I won't repeat the detailed findings here since they are covered in the other thread. Suffice it to say that [1] found PUFAs to be the most healthy dietary component to substitute for SFA, trans fats, or refined carbs / added sugar. Compared to replacing those "bad boys" with MUFA or whole grains, PUFAs appeared at least as good, and probably better, at preventing death from all causes and CVD. And [1] is certainly not the first or only study to find PUFAs to be beneficial, at least for the general population.

 

If Michael cares to chime-in on his theory that long-chain fatty acids with multiple double bonds may be bad for CR Practitioners, he's more than welcome to.

 

--Dean

 

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[1] J Am Coll Cardiol. 2015 Oct 6;66(14):1538-48. doi: 10.1016/j.jacc.2015.07.055.

 

Saturated Fats Compared With Unsaturated Fats and Sources of Carbohydrates in

Relation to Risk of Coronary Heart Disease: A Prospective Cohort Study.

 

Li Y(1), Hruby A(1), Bernstein AM(2), Ley SH(1), Wang DD(1), Chiuve SE(3),

Sampson L(1), Rexrode KM(4), Rimm EB(5), Willett WC(5), Hu FB(6).

 

 

BACKGROUND: The associations between dietary saturated fats and the risk of

coronary heart disease (CHD) remain controversial, but few studies have compared

saturated with unsaturated fats and sources of carbohydrates in relation to CHD

risk.

OBJECTIVES: This study sought to investigate associations of saturated fats

compared with unsaturated fats and different sources of carbohydrates in relation

to CHD risk.

METHODS: We followed 84,628 women (Nurses' Health Study, 1980 to 2010), and

42,908 men (Health Professionals Follow-up Study, 1986 to 2010) who were free of

diabetes, cardiovascular disease, and cancer at baseline. Diet was assessed by a

semiquantitative food frequency questionnaire every 4 years.

RESULTS: During 24 to 30 years of follow-up, we documented 7,667 incident cases

of CHD. Higher intakes of polyunsaturated fatty acids (PUFAs) and carbohydrates

from whole grains were significantly associated with a lower risk of CHD

comparing the highest with lowest quintile for PUFAs (hazard ratio

 

: 0.80,

95% confidence interval [CI]: 0.73 to 0.88; p trend <0.0001) and for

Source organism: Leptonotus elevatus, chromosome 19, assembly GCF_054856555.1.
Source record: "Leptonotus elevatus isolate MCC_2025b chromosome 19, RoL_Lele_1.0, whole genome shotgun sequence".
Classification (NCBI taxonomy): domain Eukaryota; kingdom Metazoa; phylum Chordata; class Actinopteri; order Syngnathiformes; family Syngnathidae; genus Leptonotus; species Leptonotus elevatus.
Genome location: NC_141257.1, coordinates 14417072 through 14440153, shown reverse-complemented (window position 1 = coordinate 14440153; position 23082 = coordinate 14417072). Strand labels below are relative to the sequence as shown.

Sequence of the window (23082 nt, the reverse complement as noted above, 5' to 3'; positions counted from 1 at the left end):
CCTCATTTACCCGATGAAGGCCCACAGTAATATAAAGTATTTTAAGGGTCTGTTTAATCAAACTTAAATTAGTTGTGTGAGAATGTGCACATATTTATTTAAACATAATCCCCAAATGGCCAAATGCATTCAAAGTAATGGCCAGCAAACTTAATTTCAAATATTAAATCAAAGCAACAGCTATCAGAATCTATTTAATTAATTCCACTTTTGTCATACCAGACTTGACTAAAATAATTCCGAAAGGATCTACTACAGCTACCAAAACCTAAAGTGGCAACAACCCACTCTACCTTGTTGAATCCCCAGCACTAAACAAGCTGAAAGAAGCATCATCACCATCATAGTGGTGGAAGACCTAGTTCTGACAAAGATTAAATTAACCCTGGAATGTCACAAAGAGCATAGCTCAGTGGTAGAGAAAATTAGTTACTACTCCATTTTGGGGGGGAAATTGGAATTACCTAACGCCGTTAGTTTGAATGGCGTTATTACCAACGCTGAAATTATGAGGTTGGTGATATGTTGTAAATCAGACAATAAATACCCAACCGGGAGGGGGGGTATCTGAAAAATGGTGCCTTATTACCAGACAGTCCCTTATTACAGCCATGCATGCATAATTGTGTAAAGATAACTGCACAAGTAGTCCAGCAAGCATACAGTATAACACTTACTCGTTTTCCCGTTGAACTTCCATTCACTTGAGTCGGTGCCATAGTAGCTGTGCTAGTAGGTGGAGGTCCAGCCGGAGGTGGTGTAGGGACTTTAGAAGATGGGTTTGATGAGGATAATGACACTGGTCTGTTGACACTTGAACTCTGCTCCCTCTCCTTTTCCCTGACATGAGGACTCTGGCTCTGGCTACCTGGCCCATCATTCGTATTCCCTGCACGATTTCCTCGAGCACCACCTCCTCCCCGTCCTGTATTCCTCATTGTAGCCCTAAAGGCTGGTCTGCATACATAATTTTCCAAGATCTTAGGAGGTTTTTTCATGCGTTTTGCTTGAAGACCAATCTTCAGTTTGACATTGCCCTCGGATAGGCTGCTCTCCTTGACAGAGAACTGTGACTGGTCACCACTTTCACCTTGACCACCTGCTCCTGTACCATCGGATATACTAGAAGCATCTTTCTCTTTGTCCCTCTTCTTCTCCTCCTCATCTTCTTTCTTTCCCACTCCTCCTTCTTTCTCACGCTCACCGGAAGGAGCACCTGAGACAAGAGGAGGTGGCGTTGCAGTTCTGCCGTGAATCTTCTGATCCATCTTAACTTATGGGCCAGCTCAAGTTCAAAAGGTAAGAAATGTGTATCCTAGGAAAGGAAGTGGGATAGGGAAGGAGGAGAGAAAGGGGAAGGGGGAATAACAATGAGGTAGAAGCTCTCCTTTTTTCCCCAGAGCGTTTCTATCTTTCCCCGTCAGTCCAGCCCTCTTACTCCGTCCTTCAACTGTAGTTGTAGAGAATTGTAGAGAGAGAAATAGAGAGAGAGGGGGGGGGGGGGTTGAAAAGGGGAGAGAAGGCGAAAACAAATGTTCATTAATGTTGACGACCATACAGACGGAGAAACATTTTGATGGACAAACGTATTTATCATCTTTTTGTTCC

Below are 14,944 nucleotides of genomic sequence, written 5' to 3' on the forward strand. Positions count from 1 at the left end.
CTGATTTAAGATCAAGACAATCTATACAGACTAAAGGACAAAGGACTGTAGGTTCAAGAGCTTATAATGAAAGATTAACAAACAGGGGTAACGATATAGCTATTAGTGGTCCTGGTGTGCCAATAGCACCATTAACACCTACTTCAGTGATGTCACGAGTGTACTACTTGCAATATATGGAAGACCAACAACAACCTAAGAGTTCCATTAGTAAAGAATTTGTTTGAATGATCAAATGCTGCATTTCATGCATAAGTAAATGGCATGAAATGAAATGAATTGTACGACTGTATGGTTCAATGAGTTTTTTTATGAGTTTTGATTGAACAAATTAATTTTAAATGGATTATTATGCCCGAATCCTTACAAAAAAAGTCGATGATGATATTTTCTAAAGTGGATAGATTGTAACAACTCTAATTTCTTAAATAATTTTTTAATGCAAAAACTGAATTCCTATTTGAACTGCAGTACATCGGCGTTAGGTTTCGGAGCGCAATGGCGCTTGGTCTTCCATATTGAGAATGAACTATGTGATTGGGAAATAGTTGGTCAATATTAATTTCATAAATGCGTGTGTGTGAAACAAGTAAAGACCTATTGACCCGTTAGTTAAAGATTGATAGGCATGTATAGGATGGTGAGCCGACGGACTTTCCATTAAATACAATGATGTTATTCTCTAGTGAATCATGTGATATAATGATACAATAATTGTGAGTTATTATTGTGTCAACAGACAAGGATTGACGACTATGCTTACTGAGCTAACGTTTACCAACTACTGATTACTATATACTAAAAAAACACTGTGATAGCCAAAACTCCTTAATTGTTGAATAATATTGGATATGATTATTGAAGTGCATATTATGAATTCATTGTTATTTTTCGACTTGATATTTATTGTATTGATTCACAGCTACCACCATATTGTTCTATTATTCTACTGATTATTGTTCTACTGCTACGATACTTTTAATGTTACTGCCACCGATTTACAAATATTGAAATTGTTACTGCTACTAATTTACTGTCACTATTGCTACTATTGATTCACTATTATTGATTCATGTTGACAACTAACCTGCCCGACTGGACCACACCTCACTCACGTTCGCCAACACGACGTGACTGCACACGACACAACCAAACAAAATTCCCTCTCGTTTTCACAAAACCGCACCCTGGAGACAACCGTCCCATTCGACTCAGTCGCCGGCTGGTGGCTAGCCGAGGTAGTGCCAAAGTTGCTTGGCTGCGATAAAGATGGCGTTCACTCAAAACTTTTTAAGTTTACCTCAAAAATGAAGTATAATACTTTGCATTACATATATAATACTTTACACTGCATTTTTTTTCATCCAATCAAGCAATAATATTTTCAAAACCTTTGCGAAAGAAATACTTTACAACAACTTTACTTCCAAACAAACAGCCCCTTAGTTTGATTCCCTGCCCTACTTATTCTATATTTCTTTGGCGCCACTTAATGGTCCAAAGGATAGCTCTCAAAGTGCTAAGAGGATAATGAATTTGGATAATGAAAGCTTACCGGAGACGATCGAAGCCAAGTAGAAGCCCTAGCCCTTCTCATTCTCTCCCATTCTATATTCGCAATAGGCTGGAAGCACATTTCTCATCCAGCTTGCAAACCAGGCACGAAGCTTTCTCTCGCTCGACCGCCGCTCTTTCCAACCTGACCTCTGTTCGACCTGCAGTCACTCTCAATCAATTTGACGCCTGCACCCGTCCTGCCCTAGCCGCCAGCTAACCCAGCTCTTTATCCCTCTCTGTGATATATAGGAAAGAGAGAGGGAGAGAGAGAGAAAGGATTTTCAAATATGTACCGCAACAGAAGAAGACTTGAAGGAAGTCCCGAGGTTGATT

carbohydrates from whole grains (HR: 0.90, 95% CI: 0.83 to 0.98; p trend =

0.003). In contrast, carbohydrates from refined starches/added sugars were

positively associated with a risk of CHD (HR: 1.10, 95% CI: 1.00 to 1.21; p

trend = 0.04). Replacing 5% of energy intake from saturated fats with equivalent

energy intake from PUFAs, monounsaturated fatty acids, or carbohydrates from

whole grains was associated with a 25%, 15%, and 9% lower risk of CHD,

respectively (PUFAs, HR: 0.75, 95% CI: 0.67 to 0.84; p < 0.0001; monounsaturated

fatty acids, HR: 0.85, 95% CI: 0.74 to 0.97; p = 0.02; carbohydrates from whole

grains, HR: 0.91, 95% CI: 0.85 to 0.98; p = 0.01). Replacing saturated fats with

carbohydrates from refined starches/added sugars was not significantly associated

with CHD risk (p > 0.10).

CONCLUSIONS: Our findings indicate that unsaturated fats, especially PUFAs,

and/or high-quality carbohydrates can be used to replace saturated fats to reduce

CHD risk.

 

PMID: 26429077

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I'll let others speak to the Macadamia nut question - I avoid them due to their high level of saturated fat.

 

I haven't looked into this very carefully yet (so much else to investigate...), but it's pretty clear that there is a major shortcoming to all the studies cited in this and the other thread about SFA: the category itself, SFA, needs to be broken down into individual fatty acids. There is good reason to believe that 14:0 and 16:0 are the most dangerous SFAs.

 

But it's hard to get good data, since many of the intervention studies looking at individual FAs are industry-financed, and/or not well-conducted. And they look at biomarkers that might be too coarse (postprandial blood lipid changes, not long-term; or LDL, without differentiating different types of LDL). Overall dietary context may also matter more than is generally appreciated, of course.

 

My 50%-educated/-researched view is that it would be wisest to keep SFA-intake low, but that there's a "sour spot" around 14:0 or 16:0 that one REALLY wants to avoid. 18:0 doesn't seem as bad; nor does 12:0.

 

By the way, I uploaded a new version of my nut data file. It's still rough. Added a "B Score" (reflects RDA percentage of a few major B vitamins -- not B12 and folic acid, since those are special cases), and started adding phytochemical data (thanks, Al Pater!).

 

In any event, below is a dump, sorted by 16:0 (the major SFA in nuts and other fatty things we CR practitioners tend to eat). Sorted by SFA, macadamias, cashews, and a few other things look bad. But sorted by 16:0, we see that a lot of that SFA is 18:0, which might not be so bad. And olive oil and avocados don't look so great.

 

(All are 250 calorie-portions.)

 

(Go sunflower seeds and hemp seeds! Thanks again, Dean.)

 

Zeta

 

post-6938-0-24306200-1446895857_thumb.png

Edited by Zeta

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I won't repeat the detailed findings here since they are covered in the other thread. Suffice it to say that [1] found PUFAs to be the most healthy dietary component to substitute for SFA

 

I found these findings when looking into replacing SFA with more PUFA: http://www.ncbi.nlm.nih.gov/pmc/articles/PMC4195930/

 

http://www.ncbi.nlm.nih.gov/pubmed/24723079

  • Increased risk of cancer.
  • Increased risk of coronary heart disease, cardiovascular events, death due to heart disease and overall mortality.
  • Increased oxidised LDL-C.
  • Reduction in HDL-C.
  • The benefits of a low-fat diet (particularly a diet replacing saturated fats with carbohydrates or Ω-6 polyunsaturated fatty acids) are severely challenged